How Milan is Eschewing its Industry Town Billing and Stepping Into the Limelight
High-profile events, headline-grabbing starchitecture, new hotels—the city is at last taking center stage.
Italy’s fashion capital is often billed as an industry town, without the broad appeal of Rome or Florence. But this year it’s breaking out as a destination in its own right. Kicking it off is Expo Milano 2015, which will bring an expected 20 million visitors to the city from May 1 to October 31.
At the Expo—a 490-acre mini-city in the suburb of Rho Pero, complete with a lake and an open-air theater—145 countries will explore themes on food and sustainability in a series of dramatic purpose-built pavilions. Foster & Partners’ canyon-like structure for the United Arab Emirates, with its rippling 40-foot walls evoking sand dunes, details how aqueducts can support life in the desert. Inside Daniel Libeskind’s red, metalized-tile edifice for Chinese real estate giant Vanke is an interpretation of a traditional shitang, or dining hall.
The United States’ exhibition includes a rooftop café, food-truck park, and 7,200-square-foot vertical farm. Concurrently, celebrity chefs like Tom Colicchio and Rick Bayless are headlining a pop-up James Beard American Restaurant in central Milan.
In anticipation of the tourism boom inspired by the Expo, the iconic La Scala opera house is forgoing its annual summer break to put on Tosca and La Bohème. Those visitors will also find several new art spaces. David Chipperfield has completed a 15-year transformation of the former Ansaldo steelworks in the up-and-coming Tortona district into the Museum of Cultures. A volcanic-rock staircase leads to a soaring, light-filled atrium. Boxy annexes, coated in zinc, display exhibitions focused on non-European civilizations.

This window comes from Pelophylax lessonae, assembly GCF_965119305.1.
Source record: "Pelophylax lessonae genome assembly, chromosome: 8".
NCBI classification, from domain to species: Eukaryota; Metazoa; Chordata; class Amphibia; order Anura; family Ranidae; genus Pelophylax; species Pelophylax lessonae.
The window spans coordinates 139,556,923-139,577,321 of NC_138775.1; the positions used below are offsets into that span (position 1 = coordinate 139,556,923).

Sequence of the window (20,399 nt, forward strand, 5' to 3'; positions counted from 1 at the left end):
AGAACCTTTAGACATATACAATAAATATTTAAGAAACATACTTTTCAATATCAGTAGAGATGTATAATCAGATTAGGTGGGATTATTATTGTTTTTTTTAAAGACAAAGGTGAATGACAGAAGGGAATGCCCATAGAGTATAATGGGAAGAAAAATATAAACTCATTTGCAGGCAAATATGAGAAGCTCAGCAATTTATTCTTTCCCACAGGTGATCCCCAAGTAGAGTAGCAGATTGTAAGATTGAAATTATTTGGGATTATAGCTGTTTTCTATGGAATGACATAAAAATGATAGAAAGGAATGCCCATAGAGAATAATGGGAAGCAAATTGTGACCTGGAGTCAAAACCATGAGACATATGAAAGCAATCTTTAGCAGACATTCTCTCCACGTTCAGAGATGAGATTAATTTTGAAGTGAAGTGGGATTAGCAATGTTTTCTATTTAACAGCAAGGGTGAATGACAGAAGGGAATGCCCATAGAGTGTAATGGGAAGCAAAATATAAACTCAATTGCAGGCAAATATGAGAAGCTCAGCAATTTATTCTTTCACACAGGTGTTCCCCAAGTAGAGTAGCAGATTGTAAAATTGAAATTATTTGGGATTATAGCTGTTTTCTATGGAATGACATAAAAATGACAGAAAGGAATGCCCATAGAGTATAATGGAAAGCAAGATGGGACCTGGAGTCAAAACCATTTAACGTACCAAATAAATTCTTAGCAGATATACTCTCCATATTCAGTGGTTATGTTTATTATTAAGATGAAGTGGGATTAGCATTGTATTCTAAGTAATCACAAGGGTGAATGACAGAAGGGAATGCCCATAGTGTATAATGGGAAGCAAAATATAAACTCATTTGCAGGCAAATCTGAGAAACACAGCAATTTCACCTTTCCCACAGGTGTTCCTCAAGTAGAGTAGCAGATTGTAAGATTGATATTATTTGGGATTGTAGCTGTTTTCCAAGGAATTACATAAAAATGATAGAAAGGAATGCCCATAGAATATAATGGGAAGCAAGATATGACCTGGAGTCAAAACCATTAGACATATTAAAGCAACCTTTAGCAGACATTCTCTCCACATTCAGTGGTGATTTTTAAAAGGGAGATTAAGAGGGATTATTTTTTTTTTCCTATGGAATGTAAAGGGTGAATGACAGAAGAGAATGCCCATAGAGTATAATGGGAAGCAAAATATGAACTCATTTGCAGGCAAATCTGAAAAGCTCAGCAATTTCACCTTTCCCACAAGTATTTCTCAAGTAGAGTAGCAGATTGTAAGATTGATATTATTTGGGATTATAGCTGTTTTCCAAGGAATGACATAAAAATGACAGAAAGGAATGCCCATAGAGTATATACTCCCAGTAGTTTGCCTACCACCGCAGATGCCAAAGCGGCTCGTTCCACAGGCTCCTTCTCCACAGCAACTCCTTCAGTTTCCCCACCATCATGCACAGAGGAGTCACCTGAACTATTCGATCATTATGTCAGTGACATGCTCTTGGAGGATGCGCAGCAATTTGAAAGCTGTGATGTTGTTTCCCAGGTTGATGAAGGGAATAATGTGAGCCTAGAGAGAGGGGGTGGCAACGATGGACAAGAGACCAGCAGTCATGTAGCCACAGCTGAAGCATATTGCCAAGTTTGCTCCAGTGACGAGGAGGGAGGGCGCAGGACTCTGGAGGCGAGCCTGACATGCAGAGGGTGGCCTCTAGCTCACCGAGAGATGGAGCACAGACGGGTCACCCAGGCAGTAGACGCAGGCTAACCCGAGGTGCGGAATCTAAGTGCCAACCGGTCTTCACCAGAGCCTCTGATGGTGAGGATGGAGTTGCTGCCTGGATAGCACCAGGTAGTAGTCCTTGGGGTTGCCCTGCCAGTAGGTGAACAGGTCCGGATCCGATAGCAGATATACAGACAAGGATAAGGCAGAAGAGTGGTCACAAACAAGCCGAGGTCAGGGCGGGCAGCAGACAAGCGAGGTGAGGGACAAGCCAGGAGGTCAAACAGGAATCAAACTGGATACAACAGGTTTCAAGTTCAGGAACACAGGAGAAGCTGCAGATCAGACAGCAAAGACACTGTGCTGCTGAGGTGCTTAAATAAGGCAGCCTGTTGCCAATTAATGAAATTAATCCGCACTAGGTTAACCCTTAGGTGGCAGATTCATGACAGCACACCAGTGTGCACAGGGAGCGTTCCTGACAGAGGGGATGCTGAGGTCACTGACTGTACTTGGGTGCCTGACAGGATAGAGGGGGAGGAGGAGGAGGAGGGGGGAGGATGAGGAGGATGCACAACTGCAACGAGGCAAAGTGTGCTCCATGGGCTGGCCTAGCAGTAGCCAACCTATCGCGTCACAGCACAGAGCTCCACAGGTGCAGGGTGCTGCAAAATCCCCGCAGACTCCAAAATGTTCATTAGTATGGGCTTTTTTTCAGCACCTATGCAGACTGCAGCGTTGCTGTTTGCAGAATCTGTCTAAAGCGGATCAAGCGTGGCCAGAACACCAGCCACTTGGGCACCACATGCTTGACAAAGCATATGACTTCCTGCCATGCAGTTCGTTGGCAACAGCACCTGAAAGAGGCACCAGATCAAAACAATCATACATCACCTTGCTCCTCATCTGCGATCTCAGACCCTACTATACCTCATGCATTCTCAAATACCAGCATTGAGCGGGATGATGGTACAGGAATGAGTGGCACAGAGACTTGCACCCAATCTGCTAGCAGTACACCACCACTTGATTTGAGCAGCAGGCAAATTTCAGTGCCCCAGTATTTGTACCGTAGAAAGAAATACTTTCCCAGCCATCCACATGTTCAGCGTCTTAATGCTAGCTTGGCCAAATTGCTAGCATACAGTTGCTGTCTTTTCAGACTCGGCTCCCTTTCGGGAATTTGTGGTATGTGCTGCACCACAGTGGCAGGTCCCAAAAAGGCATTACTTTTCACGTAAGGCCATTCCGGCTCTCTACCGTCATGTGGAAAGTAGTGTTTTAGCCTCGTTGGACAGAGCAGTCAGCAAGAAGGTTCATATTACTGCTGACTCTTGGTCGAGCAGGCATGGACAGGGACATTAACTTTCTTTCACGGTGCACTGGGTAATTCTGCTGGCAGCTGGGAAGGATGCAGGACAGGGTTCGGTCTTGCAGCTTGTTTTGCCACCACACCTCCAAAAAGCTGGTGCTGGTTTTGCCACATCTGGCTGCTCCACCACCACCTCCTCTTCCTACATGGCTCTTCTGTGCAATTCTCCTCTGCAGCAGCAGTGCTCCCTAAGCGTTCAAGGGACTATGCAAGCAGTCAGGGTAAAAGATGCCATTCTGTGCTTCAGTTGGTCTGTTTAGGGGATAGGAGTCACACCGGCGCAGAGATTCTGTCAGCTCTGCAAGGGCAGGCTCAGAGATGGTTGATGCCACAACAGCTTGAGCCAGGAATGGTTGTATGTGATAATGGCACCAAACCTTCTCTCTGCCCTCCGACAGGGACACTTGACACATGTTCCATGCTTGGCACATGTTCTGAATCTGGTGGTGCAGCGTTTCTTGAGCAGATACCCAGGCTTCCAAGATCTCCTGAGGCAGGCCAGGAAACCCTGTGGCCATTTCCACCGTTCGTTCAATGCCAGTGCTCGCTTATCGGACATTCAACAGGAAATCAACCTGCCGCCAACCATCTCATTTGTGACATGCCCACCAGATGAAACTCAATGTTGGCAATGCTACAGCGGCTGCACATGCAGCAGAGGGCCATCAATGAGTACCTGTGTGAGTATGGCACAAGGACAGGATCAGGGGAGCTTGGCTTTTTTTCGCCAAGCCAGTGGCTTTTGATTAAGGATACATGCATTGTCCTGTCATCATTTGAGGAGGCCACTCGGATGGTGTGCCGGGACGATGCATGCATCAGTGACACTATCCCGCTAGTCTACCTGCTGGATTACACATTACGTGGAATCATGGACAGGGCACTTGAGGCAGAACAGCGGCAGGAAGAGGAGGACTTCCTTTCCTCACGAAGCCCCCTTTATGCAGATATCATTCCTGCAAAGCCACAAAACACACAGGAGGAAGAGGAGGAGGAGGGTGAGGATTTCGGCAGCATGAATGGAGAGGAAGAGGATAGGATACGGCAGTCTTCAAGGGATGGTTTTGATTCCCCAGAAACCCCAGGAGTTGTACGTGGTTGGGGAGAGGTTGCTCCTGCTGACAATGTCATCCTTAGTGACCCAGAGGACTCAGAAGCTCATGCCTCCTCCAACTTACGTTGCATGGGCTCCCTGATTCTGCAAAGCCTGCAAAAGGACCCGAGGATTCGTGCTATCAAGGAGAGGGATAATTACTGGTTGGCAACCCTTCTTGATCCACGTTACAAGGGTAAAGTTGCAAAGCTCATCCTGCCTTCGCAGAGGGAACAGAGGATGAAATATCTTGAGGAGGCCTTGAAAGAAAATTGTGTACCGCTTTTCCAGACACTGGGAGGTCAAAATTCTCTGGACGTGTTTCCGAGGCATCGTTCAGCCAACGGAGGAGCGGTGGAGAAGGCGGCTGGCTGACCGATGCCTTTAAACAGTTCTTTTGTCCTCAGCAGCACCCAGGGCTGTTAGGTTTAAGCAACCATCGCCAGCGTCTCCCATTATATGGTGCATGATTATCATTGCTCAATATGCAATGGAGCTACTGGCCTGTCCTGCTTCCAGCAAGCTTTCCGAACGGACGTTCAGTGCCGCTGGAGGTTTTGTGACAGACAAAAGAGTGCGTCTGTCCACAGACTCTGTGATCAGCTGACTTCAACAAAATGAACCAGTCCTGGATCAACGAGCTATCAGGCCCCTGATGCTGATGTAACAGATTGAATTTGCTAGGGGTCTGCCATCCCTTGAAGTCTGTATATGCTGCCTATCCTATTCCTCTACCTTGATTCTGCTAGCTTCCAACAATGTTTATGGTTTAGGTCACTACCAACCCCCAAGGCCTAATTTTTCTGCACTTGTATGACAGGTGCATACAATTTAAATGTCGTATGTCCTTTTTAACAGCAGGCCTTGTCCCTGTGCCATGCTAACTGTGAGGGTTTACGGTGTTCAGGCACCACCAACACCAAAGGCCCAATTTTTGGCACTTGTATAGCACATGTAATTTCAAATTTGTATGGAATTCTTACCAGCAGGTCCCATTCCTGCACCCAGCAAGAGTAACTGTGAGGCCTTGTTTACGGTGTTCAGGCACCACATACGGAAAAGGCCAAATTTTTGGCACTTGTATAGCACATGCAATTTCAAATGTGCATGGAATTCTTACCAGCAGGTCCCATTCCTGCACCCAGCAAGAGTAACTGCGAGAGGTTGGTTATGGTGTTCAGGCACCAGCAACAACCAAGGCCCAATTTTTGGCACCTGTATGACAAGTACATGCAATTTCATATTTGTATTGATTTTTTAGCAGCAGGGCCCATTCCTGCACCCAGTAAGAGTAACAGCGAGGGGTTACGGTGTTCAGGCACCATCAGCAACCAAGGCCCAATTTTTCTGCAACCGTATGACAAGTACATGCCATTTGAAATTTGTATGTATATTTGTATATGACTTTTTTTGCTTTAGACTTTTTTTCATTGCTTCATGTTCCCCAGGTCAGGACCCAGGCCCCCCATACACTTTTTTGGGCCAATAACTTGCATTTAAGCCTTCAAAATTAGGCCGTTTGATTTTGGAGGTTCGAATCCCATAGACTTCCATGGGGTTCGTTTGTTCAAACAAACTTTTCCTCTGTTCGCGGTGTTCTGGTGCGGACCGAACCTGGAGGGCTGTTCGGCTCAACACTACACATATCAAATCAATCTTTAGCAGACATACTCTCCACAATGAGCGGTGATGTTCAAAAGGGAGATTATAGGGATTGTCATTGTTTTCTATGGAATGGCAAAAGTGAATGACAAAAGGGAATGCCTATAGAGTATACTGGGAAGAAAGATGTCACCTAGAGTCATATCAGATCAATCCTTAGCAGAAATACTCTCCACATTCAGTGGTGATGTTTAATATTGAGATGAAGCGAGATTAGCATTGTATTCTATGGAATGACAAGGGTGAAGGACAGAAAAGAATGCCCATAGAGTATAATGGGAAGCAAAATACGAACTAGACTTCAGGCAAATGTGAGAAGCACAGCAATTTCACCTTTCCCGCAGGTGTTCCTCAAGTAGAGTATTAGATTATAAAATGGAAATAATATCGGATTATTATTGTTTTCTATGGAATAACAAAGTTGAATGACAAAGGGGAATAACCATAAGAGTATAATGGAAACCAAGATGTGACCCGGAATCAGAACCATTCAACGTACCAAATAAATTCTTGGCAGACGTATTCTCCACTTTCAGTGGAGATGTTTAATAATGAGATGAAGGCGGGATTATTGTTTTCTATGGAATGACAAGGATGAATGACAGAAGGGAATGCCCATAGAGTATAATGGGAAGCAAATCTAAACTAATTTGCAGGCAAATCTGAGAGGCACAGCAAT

Not to be outdone, two of Milan’s fashion houses are unveiling public art centers. Giorgio Armani repurposed an old Nestlé factory in Tortona into the Armani/Silos, showcasing sketches, photographs, and apparel from the company’s archives. And Prada’s cultural arm, the Fondazione Prada, is moving to a new campus in Porta Romana on the site of an early-20th-century distillery that features three contemporary buildings by Rem Koolhaas and a street-level bar designed by Wes Anderson. The Expo may be over by November, but its impact will be felt for years to come.
Convinced? Onward, to the go-to list of new high-end hotels in Milan.
Valerie Waterhouse is T+L's Italy Correspondent. Follow her on Twitter at @val_in_italy.